Documents with audio tracks

Dec 30, 2017  

The ability to have audio tracks integrated with music notation would be of great use to students of Carnatic music. Towards that, we’ve now added support for anyone adding documents to Patantara to also attach audio recordings to the notation lines. We’ve also added a couple of commonly used and requested tools to aid learning and practice that’s integrated right into the notation documents published on Patantara.

In this post we first show you how to use a document which has audio tracks associated with notation lines. In the next post, we will describe for authors how to create such documents.

As is our tradition, we use the krti Gaṇarājēna Rakṣitōham to demonstrate the audio playback features. So your first step is to open that document (click on the link) and see what’s in store.

Loading audio tracks for playback

When you open a document such as Gaṇarājēna Rakṣitōham that contains audio tracks, you’ll be asked whether you want to “Load tracks” or whether you’re “Just reading” .. as shown below.

Audio track option

Choose “Load tracks”.

This simple guard is in place just to avoid data costs in case you’re accessing the document via a mobile internet connection. The audio tracks take around 20MB of data for this document. Since there is considerable audio data to fetch and load, you’ll see a series of messages pop up at the right top. Wait for all those to finish with “All tracks loaded and ready”.

At this point, you’ll see a control panel come up on the right showing a few things you now have at your disposal. Here is what this player control panel is for -

Audio track player panel

Audio track types

Each document can have multiple audio track “types” associated with each line of notation - such as lyrics, vocal rendition, instrumental rendition, ensemble rendition and commentary. In this case, we have the Song track which has the song sung with lyrics, the Svaras track which has the song sung as svaras, the Vina track which has the song played on the vina and the Words track which has the lyrics recited.

To play a particular track, select it by clicking on its name in the player control panel. Then move your mouse over any line of notation that has a headphone icon next to it. The audio will play automatically as long as your mouse is over the line of notation. To move to another line, just move your mouse over that line.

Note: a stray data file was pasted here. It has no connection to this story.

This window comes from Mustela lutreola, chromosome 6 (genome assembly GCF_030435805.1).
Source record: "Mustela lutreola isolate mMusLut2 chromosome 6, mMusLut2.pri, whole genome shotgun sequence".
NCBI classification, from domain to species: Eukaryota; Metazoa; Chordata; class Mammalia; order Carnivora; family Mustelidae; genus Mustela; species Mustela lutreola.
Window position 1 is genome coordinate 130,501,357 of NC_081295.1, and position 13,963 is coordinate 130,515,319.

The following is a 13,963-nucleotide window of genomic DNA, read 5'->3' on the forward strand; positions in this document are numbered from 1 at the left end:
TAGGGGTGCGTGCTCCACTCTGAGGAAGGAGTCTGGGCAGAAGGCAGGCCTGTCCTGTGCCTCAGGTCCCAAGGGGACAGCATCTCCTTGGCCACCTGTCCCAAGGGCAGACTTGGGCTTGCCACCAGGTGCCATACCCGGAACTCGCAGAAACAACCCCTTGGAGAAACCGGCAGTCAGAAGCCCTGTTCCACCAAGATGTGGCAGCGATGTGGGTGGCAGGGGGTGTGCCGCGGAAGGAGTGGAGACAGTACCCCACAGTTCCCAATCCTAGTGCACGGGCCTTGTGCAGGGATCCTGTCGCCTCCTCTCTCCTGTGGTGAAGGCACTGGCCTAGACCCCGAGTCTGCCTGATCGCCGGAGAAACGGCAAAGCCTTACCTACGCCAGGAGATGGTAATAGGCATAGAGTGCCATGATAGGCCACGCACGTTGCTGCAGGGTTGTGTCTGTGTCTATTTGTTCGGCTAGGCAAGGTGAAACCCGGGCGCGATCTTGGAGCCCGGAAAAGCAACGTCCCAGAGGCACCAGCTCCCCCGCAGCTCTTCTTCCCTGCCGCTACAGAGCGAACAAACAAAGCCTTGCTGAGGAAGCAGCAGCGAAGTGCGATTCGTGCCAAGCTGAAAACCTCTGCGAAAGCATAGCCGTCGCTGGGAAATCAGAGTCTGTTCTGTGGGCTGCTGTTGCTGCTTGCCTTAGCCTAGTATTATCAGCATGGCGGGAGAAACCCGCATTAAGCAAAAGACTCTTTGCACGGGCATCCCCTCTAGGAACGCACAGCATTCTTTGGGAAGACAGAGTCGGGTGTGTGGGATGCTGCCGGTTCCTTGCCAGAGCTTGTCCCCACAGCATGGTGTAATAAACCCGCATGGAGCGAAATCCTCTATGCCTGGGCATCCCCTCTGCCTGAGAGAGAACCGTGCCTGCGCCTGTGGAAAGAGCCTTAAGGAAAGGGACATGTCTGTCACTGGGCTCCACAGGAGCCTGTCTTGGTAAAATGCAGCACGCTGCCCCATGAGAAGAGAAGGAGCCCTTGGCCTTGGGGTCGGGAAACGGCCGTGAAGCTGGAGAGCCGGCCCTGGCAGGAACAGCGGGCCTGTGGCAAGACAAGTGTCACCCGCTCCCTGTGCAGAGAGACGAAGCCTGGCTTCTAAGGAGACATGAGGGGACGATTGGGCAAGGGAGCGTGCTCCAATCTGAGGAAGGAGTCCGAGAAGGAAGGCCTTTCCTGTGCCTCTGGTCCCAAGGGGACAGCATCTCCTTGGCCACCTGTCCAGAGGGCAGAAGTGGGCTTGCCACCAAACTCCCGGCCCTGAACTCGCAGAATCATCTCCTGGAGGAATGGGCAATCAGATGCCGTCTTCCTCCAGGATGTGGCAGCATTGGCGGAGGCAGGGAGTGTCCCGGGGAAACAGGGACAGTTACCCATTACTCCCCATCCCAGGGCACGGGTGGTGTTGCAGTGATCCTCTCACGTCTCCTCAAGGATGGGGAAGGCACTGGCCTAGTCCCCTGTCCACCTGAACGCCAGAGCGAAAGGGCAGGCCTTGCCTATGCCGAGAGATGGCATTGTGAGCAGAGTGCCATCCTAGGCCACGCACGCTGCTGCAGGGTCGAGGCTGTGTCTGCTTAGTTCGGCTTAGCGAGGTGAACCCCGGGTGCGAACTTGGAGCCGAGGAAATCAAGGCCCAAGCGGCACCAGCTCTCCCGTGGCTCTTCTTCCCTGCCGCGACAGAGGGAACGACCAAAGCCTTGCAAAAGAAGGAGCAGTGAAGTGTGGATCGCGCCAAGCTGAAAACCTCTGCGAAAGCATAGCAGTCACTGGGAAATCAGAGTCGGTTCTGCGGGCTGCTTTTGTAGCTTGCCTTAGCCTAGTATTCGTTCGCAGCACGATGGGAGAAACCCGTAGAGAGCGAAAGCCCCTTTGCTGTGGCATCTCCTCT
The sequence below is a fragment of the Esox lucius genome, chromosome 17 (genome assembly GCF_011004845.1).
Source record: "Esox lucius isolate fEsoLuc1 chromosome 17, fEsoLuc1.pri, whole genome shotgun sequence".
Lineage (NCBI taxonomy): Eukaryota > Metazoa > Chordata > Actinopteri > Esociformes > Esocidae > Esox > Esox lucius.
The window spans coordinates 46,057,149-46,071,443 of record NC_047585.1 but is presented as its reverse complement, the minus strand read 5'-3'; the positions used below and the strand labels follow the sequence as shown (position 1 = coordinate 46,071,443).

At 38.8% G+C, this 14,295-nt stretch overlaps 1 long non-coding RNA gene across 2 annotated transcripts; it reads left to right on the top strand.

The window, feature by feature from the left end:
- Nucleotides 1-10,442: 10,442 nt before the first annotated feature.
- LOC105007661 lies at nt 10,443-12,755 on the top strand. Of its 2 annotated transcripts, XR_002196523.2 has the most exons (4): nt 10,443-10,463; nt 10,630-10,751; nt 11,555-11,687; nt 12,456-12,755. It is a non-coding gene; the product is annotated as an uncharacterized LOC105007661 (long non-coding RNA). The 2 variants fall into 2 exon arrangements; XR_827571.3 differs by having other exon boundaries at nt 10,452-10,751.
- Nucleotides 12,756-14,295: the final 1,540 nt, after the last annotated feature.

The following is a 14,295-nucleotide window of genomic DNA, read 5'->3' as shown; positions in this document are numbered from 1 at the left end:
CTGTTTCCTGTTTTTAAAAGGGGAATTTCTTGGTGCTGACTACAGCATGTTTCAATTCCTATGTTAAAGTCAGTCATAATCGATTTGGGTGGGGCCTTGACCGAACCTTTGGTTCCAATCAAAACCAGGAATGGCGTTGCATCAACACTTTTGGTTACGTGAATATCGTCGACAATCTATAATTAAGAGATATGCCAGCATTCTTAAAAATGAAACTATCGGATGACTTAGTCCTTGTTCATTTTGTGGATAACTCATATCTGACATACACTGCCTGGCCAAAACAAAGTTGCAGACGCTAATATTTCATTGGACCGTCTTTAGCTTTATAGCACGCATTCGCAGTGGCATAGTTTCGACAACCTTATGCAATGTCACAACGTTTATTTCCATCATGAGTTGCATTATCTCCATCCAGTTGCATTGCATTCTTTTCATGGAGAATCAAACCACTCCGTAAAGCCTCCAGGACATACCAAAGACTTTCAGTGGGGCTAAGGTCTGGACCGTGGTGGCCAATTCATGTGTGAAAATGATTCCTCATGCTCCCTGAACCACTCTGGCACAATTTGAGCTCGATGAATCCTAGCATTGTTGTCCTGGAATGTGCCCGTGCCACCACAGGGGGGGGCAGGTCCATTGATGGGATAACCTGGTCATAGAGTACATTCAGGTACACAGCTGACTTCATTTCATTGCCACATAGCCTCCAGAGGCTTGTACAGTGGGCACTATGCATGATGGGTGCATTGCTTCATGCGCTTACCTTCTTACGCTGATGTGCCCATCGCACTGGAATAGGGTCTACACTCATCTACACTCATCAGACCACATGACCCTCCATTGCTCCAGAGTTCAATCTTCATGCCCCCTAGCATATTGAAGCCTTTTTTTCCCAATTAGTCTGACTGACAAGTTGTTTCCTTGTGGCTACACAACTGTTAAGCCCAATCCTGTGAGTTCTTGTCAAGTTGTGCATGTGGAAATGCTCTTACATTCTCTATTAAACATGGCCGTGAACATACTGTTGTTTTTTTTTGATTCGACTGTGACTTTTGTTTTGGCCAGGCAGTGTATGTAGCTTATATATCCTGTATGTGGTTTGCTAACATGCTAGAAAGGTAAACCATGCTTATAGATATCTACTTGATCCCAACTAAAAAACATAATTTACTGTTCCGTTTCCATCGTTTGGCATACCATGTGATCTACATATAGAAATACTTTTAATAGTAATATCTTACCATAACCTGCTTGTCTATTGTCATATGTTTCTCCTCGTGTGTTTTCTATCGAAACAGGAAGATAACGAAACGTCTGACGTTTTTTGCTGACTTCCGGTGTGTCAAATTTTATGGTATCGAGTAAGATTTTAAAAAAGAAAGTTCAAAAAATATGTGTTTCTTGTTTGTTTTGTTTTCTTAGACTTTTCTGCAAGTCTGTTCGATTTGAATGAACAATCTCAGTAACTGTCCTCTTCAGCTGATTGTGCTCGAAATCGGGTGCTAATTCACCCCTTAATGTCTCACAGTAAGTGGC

The tools

Below the list of track types in the player control panel, you’ll find some tools to help with learning and practice.


If you turn on Loop, then the audio track associated with a line will continuously repeat as long as your mouse is positioned on the line. It will stop the moment you move off the line. This is to help practice the line by repeatedly listening to it or singing along.

Slowing down

Sometimes, it is hard for a student to follow the details of a line clearly. The Slow option will cause the track to be played at a slower speed so that it is easier to follow the details.

This slow version is created dynamically, so you may notice a small delay when you place the mouse cursor over a line, before the track begins to play.

Pitch shifting

If a recording is done by a male singer, it is hard for a female singer to practice along. Similarly, if a recording is done by a female singer, it is hard for male students to practice along. To help with this situation, Patantara provides the ability to dynamically adjust the pitch of the associated audio tracks.

Use the up and down arrows in the pitch shifting tool to change the pitch to something that suits you. Note that large pitch shifts will result in large distortions in the quality of the singer’s voice, but instrumental tracks should sound mostly fine.

For authors : If you want the slow down and pitch shifting to work reasonably well, you will need to create mono tracks. If you have tracks for which you find the pitch shifting to be useless, you can specify in your document that these tracks must not be subject to pitch shifting. For example, lyrics recitals may benefit from slowing down, but not from pitch shifting. In the next post, we’ll talk about how you can create such documents.